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Top 5 Books 2020

Leave the World Behind by Rumaan Alam
Two families across three generations have to come together as an unknowable disaster looms on the horizon. In Leave the World Behind Rumaan Alam delivered a pre-apocalptic novel that seemed to perfectly capture the mood of 2020 while also being a powerful analogy of the issue of climate change.
Piranesi by Susanna Clarke
After a fifteen year break Susanna Clarke returned with Piranesi, an achingly beautiful, poignant and thrilling fantasy novel set in an eternal labyrinth of mysterious statues. Through the eyes of her protagonist Clarke explores concepts of madness and reason, the manipulation of the powerless by the powerful and the loss of magic in the world.
Small Mercies by Richard Anderson
Richard Anderson’s third novel is clearly the one he has been waiting to write. Small Mercies is a sympathetic and nuanced exploration of people who are tied to their land. Timely and essential reading.
How Much of These Hills Is Gold by C Pam Zhang
C Pam Zhang’s scorching debut How Much of These Hills is Gold explores the US gold rush from the point of view of two teenage Chinese girls. Through their experiences Zhang challenges deeply rooted views of American history and deals with issues of race, gender and class.
Greenwood by Michael Christie
Michael Christie’s Greenwood starts in a blighted future but soon drops back in time, spiralling inward and then out again in a structure that mimics the rings of a tree. Greenwood is a deeply felt and thematically rich tale that roves across Canadian history and landscape; full of mystery, satisfying revelations and character moments.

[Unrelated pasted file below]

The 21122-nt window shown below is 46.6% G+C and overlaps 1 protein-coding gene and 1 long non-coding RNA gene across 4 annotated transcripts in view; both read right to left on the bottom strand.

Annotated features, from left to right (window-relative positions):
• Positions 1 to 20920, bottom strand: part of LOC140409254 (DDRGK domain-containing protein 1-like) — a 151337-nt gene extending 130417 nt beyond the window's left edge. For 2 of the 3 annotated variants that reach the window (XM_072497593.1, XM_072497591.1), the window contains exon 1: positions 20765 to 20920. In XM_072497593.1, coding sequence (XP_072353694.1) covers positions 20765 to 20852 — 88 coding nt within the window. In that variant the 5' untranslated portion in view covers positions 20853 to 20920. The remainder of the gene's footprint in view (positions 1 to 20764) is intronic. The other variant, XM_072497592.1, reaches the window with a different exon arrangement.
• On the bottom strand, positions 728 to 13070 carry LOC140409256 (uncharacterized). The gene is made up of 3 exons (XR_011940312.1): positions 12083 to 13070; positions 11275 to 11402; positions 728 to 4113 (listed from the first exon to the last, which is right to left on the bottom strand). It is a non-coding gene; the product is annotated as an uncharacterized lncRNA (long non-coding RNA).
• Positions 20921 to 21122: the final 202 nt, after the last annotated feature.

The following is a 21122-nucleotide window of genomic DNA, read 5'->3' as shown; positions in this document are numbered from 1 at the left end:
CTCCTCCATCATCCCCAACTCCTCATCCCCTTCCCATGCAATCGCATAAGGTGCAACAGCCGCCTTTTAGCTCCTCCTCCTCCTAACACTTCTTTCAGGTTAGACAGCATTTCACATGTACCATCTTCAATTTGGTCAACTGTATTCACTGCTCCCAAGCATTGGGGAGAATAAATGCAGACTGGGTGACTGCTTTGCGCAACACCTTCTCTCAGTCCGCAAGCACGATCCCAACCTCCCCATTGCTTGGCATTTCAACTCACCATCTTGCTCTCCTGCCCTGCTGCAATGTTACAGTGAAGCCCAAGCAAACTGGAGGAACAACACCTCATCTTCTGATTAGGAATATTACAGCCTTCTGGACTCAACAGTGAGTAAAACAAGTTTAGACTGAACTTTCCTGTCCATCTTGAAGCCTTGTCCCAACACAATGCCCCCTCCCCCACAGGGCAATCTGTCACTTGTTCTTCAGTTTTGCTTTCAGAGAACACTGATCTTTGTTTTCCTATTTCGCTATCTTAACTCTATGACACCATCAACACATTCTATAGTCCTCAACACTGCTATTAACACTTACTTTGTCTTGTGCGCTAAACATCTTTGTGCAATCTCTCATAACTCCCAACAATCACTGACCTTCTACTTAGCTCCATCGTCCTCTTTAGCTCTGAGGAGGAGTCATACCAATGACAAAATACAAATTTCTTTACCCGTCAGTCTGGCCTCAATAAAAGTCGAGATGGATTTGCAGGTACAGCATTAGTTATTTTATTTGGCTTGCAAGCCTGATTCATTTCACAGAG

Honourable Mentions

If I Had Your Face by Frances Cha
Frances Cha looks at the influence of the beauty industry on a group of young women in Seoul in If I had Your Face.
Song of the Crocodile by Nardi Simpson
Nardi Simpson’s debut Song of the Crocodile starts in the 1950s and traces the story of four generations of an Aboriginal family living on the outskirts of a small town in North West NSW.
The Slaughterman's Daughter by Yaniv Iczkovits
Yaniv Isckovitz pays homage to the great Yiddish writers filtered through Tarantino in The Slaughterman’s Daughter a blackly comic tour of Russian occupied Poland in the late nineteenth century.

Amnesty by Aravind Adiga
Aravind Adiga has spent plenty of time in Sydney and it shows in Amnesty, a morality play that explores Australia’s attitude to immigrants and refugees.
Summerwater by Sarah Moss
In Summerwater Sarah Moss’s authorial eye roves over a group of holiday makers in a Scottish holiday camp over one rainy day to expose views and attitudes of modern Britain.
Why Visit America by Matthew Baker
Matthew Baker’s Why Visit America is a Black Mirror– style collection of short stories that considers a series of alternate, speculative Americas and in doing so exposes fault lines in our own reality.

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